As I write, the longlist for the Man Booker prize 2014 has just been announced. It is the first year the prize has been opened up to novelists from around the world, as long as the books are written in English. Previous rules limited Publishers to Commonwealth authors only. Previous winner, Eleanor Catton, says, “I think it’s a really great thing that finally we’ve got a prize that is an English-language prize that doesn’t make a distinction for writers who are writing from a particular country.”
The longlist this year has proven controversial for several reasons. You only have to look at the #ManBooker14 Twitter hashtag to see the questions people are asking. Literature professor, journalist, author, and one of the 2014 Man Booker judges, Sarah Churchwell said, “As inevitable debate and criticism develop, do bear in mind that what we longlist is defined by what publishers submit to us.” It’s a helpful reminder that, although people are quick to criticise the judging panel, they are very much bound by what is submitted.
Publishers this year are navigating unchartered waters, and are finding their feet with the new rules. The longlist comprises 13 books by four Americans, six Britons, two Irish writers and one Australian:
To Rise Again at a Decent Hour, Joshua Ferris (Viking)
The Narrow Road to the Deep North, Richard Flanagan (Chatto & Windus)
We Are All Completely Beside Ourselves, Karen Joy Fowler (Serpent’s Tail)
The Blazing World, Siri Hustvedt (Sceptre)
J, Howard Jacobson (Jonathan Cape)
The Wake, Paul Kingsnorth (Unbound)
The Bone Clocks, David Mitchell (Sceptre)
The Lives of Others, Neel Mukherjee (Chatto & Windus)
Us, David Nicholls (Hodder & Stoughton)
The Dog, Joseph O’Neill (Fourth Estate)
Orfeo, Richard Powers (Atlantic Books)
How to be Both, Ali Smith (Hamish Hamilton)
History of the Rain, Niall Williams (Bloomsbury)
Howard Jacobson, a previous winner with The Finkler Question in 2010, is not a surprise; neither are the two previously shortlisted authors, Ali Smith and David Mitchell. But some are asking why Donna Tart’s Goldfinch is missing and why Ian McEwan’s The Children has also missed the list. The Guardian predicted that it might meet the mark because the “novel is about a female judge dealing with a religious young man who wants to opt out of life-saving medical treatment,’ citing that it may appeal to the chair of judges. David Nicholls’ book, Us, has surprised some by making the list. His previous novel, One Day, was turned into a film, but he would not usually be seen as a writer of Literary Fiction. I feel refreshed by the thought that genre is now less of an issue than, possibly, it used to be. Don’t you?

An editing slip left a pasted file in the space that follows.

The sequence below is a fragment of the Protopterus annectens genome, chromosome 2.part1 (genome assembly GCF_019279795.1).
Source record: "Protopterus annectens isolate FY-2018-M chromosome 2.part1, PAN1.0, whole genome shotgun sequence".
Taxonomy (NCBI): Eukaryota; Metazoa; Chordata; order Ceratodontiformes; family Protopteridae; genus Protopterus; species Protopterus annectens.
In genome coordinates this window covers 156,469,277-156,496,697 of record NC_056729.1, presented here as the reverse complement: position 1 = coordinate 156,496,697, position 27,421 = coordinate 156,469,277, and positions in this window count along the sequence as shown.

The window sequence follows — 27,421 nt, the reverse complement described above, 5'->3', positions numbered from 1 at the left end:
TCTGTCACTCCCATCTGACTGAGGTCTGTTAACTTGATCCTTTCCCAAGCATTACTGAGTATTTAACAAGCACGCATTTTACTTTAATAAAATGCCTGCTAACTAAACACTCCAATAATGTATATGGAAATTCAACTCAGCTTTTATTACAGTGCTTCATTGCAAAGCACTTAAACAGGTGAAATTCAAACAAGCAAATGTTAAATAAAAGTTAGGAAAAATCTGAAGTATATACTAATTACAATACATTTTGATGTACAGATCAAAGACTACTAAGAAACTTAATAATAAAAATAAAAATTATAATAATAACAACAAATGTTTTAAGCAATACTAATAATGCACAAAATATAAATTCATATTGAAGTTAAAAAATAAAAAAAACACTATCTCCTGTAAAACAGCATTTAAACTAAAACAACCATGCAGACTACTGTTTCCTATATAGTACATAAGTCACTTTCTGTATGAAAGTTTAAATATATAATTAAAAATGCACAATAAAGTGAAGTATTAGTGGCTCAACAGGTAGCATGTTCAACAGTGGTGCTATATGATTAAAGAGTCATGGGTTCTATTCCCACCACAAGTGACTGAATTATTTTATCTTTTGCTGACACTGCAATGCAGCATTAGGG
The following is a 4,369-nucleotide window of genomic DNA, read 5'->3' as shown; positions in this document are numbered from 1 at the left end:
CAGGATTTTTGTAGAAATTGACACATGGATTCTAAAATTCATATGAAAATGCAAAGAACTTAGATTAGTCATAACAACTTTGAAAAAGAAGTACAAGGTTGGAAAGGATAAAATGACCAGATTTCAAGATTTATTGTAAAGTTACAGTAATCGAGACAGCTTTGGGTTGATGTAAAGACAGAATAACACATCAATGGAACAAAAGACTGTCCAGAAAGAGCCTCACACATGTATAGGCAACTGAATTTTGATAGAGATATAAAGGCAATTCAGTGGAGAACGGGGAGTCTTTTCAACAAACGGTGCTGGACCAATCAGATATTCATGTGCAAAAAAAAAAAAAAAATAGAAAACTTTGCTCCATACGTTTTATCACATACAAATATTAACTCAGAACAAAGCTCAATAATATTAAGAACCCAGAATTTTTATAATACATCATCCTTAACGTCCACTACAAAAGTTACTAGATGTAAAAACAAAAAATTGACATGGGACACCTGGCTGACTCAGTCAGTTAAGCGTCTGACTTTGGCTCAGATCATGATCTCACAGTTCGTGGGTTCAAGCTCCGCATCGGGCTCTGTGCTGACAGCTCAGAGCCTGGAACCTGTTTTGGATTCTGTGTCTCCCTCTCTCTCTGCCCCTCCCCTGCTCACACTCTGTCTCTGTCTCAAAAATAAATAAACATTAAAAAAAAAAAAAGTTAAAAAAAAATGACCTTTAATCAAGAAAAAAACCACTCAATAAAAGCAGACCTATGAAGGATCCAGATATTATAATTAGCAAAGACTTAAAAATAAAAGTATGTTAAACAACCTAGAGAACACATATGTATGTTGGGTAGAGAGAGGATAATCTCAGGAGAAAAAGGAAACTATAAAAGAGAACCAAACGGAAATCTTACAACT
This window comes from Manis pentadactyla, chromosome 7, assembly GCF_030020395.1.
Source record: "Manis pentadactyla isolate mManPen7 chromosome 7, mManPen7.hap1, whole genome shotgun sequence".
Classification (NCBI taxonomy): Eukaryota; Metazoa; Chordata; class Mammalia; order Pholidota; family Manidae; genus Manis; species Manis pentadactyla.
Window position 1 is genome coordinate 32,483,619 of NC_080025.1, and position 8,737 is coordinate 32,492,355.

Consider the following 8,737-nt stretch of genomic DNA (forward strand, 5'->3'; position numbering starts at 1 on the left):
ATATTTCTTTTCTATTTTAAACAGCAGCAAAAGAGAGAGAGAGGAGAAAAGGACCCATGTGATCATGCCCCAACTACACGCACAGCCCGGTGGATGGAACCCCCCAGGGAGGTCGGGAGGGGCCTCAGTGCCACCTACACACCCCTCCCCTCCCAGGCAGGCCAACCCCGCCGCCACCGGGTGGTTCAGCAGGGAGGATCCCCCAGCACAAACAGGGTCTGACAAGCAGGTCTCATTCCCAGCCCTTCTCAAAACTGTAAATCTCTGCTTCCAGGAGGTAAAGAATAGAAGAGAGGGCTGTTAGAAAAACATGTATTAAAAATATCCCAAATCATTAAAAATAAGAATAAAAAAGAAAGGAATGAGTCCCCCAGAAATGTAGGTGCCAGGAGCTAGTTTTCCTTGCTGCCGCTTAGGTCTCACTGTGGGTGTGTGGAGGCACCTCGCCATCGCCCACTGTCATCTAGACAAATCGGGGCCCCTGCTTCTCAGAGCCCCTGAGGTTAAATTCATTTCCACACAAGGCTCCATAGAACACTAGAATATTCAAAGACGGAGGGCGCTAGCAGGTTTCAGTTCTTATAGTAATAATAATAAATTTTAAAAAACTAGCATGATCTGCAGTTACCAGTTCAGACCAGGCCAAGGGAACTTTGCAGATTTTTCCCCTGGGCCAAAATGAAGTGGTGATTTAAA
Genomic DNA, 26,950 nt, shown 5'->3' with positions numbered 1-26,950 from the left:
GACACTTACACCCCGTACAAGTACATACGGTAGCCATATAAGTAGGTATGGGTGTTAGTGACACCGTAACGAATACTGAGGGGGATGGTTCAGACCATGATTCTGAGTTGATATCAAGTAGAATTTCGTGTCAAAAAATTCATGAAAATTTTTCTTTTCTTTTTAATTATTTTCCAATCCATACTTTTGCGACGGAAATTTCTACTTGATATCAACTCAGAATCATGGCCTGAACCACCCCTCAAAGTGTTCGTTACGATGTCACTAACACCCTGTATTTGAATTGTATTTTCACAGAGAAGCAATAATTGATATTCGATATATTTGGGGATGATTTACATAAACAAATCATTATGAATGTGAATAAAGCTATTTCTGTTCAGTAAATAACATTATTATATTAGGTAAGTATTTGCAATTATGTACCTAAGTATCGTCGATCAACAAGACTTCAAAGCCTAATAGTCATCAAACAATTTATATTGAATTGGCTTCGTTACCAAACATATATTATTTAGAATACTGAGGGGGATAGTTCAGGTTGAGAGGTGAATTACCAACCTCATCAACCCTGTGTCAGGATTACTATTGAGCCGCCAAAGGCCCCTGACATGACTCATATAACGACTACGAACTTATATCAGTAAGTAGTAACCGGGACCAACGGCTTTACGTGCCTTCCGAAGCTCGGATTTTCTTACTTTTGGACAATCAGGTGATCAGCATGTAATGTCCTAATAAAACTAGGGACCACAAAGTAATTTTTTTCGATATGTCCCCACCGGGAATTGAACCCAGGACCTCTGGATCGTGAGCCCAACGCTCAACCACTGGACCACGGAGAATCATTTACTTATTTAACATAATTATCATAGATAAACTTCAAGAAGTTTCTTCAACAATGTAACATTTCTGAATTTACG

A crowd-funded book has appeared on the list for the first time: Paul Kingsnorth’s debut novel, set in 1066, was published by Unbound, which asks readers to give money towards publication in exchange for having their name included in the credits. This is a really interesting new development.
We will never know how or why the judges chose the books as they did, but I suspect that they were looking for a good range of stories as well as wonderful writing, and were avoiding anything too overtly political, especially given the current political climate.
Previous winners have included Hilary Mantel, Julian Barnes, Howard Jacobson, Ian McEwan and Yann Martel and John Banville. The shortlist will be announced on 9th September with six titles and the winner on 14th October. The judges for this year’s prize are Sarah Churchwell, Daniel Glaser, Jonathan Bate, Alastair Niven and Erica Wagner, with Anthony Grayling as the chair.
I very much look forward to the shortlist and to reading some of the longlisted books. Has anyone read any? What did you think?
Here are some interested extracts and related works by the authors:
David Mitchell’s Twitter Story “The Right Sort” Collected.
Bloomsbury have an extract of The History of the Rain by Niall Williams for you to read.